A Tale of Architectural Collaboration
The client, for 74 months, wasn’t certain about what he wanted but was sure that he wanted to present the dramatic experience of life without exaggeration. This project turned into a dialogue between the architect and the client, listening to each other’s ideas and justifications, using the completeness of the work as the ultimate criterion for adjustments and compromises. This was the story of an architect designing another architect’s house.
The Hiding House: A Place of Possibilities
The hiding house serves as a place with a personal identity that can be real, fictitious, or a blend of both. It is a complex context with possibilities, hypotheses, and fantasies. It’s a place with potential events, pervaded by different social concepts, forming a scape of appearance or culture. This place can evoke strong physiological and emotional reactions, awakening body consciousness. The material and symbolic value of the place can create spirits at different levels.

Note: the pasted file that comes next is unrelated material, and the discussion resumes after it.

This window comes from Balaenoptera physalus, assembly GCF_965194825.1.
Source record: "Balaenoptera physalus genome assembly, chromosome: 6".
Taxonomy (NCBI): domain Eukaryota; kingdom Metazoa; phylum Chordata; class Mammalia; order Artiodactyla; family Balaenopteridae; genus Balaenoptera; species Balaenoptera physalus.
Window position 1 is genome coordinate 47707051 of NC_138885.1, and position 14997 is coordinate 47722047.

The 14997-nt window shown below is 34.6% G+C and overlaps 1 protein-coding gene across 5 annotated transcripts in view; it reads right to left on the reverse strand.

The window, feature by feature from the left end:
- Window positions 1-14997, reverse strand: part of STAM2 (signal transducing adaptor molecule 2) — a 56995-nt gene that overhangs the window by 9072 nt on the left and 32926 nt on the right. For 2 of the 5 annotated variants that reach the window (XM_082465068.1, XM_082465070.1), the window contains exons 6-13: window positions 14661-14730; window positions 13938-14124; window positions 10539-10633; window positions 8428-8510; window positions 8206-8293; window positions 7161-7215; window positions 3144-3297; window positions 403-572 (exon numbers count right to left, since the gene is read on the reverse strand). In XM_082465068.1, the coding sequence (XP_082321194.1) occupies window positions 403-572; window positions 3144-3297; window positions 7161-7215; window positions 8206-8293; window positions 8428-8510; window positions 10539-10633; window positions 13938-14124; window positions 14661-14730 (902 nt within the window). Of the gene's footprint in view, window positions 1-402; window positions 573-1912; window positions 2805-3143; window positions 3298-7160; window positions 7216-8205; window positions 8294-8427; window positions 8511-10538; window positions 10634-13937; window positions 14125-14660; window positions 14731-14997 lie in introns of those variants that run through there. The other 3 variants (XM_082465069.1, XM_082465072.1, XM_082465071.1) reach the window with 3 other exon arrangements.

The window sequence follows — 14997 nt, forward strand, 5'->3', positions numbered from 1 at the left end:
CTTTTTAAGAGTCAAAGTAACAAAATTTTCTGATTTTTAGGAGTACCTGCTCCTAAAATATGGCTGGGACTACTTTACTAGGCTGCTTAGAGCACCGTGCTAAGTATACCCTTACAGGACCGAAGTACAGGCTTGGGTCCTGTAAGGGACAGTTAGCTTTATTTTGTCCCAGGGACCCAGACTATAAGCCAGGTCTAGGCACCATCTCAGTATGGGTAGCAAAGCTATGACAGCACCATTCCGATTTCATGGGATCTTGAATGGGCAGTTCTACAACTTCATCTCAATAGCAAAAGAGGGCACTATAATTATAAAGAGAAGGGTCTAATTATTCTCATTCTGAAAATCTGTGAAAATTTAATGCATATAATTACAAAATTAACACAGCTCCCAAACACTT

The Social Concepts and Contexts of the Hiding House
The scrutiny, observation, and cognition of a place are permeated with social concepts. Few people notice that weather and light can symbolize human emotions projected onto the place. These social concepts create contexts and continue to reshape places in form. The boundaries between private and public in the hiding house are blurred. Real and fictitious, public and private intertwine into ambiguous contexts at different scales. The place as a context is not restricted to a fixed place or event, or even time. It’s an ever-evolving story that continues to update the hiding house.
The Illusion of Eternity: The Ultimate Design Concept
When a visitor travels from the gate to the courtyard while light casts on the ground, a breathtaking scene unfolds in the black courtyard. The beauty of this fleeting moment feels like an illusion, but in that moment, it becomes eternal. This is the true concept that the designer wanted to express.
Photography by CreatAR Images